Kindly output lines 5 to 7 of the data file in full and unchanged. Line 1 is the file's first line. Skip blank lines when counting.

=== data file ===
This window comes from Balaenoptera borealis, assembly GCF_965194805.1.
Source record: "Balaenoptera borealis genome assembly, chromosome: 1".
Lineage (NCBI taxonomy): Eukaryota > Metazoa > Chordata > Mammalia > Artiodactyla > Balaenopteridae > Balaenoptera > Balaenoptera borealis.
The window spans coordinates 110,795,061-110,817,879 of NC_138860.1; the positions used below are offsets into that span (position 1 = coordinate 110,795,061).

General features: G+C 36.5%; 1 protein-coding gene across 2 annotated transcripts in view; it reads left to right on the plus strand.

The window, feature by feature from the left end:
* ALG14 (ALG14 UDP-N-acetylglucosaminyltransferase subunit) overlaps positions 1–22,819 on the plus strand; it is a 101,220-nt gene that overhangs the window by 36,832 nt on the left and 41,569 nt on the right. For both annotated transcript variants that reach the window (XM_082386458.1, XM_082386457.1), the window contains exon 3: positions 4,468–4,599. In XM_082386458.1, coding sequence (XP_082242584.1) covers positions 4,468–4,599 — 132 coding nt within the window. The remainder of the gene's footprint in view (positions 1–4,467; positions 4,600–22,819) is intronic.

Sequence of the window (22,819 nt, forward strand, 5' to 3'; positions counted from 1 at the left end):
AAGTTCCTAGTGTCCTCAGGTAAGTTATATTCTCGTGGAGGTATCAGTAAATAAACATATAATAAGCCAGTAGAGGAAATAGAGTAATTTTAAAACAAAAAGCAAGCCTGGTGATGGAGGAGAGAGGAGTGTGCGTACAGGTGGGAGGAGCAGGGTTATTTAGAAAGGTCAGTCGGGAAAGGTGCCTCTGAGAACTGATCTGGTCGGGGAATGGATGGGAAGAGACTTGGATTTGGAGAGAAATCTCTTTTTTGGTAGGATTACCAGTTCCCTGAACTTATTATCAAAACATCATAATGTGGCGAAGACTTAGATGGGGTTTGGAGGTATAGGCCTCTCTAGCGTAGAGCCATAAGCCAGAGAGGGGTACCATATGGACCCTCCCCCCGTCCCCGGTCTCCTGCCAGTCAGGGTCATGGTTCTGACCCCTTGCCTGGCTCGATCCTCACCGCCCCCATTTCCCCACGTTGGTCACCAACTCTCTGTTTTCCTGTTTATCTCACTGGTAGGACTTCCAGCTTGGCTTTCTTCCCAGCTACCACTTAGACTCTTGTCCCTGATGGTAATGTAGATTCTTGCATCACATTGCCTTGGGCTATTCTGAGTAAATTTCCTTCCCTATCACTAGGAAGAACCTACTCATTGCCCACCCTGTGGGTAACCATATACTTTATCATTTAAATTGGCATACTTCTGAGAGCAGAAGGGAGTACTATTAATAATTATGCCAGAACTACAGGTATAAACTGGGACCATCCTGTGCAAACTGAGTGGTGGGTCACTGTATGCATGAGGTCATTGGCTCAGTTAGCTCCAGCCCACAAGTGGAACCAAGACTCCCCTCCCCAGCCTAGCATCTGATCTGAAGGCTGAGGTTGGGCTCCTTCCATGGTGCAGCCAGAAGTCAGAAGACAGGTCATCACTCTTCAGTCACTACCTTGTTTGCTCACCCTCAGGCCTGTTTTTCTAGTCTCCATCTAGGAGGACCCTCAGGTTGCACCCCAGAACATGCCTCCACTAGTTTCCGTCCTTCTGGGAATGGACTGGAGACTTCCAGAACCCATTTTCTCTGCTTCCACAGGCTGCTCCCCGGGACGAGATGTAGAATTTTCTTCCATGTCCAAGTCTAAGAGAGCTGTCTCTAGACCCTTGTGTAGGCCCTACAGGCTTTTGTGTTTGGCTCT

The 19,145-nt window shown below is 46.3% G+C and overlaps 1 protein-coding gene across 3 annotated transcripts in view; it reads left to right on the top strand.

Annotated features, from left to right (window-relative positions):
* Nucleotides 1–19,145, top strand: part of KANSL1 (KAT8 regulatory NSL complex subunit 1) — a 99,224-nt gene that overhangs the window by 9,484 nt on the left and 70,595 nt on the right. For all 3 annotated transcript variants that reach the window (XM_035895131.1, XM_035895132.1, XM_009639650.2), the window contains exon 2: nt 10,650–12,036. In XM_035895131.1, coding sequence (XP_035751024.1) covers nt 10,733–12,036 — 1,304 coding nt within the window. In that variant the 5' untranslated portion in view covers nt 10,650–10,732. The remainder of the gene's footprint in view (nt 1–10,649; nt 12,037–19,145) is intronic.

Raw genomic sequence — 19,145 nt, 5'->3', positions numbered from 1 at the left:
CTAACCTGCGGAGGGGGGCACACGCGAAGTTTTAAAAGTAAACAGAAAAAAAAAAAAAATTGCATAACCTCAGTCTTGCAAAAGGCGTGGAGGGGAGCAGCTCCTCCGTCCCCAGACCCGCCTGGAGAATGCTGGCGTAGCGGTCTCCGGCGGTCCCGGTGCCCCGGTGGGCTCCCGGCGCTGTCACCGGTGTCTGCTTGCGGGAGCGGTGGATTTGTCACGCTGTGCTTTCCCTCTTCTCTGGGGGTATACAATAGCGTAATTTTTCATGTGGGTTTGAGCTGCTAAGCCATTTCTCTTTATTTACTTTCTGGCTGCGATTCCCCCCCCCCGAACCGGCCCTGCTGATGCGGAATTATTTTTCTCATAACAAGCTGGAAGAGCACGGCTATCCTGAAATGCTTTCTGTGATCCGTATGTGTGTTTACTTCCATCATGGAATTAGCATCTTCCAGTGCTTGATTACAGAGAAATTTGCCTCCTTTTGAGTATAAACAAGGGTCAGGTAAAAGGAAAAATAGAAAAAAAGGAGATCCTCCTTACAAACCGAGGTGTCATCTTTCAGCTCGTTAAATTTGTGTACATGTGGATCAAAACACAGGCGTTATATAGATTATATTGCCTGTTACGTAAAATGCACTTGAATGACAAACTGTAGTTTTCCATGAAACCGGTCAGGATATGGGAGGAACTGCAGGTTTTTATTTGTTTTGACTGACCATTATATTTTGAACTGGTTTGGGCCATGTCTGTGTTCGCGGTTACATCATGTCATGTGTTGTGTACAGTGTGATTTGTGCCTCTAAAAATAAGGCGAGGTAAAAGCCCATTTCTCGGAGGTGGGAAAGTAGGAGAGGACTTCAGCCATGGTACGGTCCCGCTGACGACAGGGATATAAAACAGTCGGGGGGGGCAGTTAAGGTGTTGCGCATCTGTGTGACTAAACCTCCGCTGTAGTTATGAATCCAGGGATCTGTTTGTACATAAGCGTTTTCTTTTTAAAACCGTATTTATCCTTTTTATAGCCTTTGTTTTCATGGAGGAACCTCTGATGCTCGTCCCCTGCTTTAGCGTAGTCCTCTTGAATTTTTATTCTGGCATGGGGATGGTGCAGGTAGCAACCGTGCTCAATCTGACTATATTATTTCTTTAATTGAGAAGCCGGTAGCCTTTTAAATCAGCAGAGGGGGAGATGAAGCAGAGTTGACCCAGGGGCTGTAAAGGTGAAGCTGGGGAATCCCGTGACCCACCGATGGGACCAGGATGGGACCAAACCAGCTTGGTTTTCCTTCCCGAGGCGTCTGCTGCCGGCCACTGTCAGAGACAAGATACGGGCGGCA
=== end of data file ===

General features: G+C 36.5%; 1 protein-coding gene across 2 annotated transcripts in view; it reads left to right on the plus strand.

The window, feature by feature from the left end:
* ALG14 (ALG14 UDP-N-acetylglucosaminyltransferase subunit) overlaps positions 1–22,819 on the plus strand; it is a 101,220-nt gene that overhangs the window by 36,832 nt on the left and 41,569 nt on the right. For both annotated transcript variants that reach the window (XM_082386458.1, XM_082386457.1), the window contains exon 3: positions 4,468–4,599. In XM_082386458.1, coding sequence (XP_082242584.1) covers positions 4,468–4,599 — 132 coding nt within the window. The remainder of the gene's footprint in view (positions 1–4,467; positions 4,600–22,819) is intronic.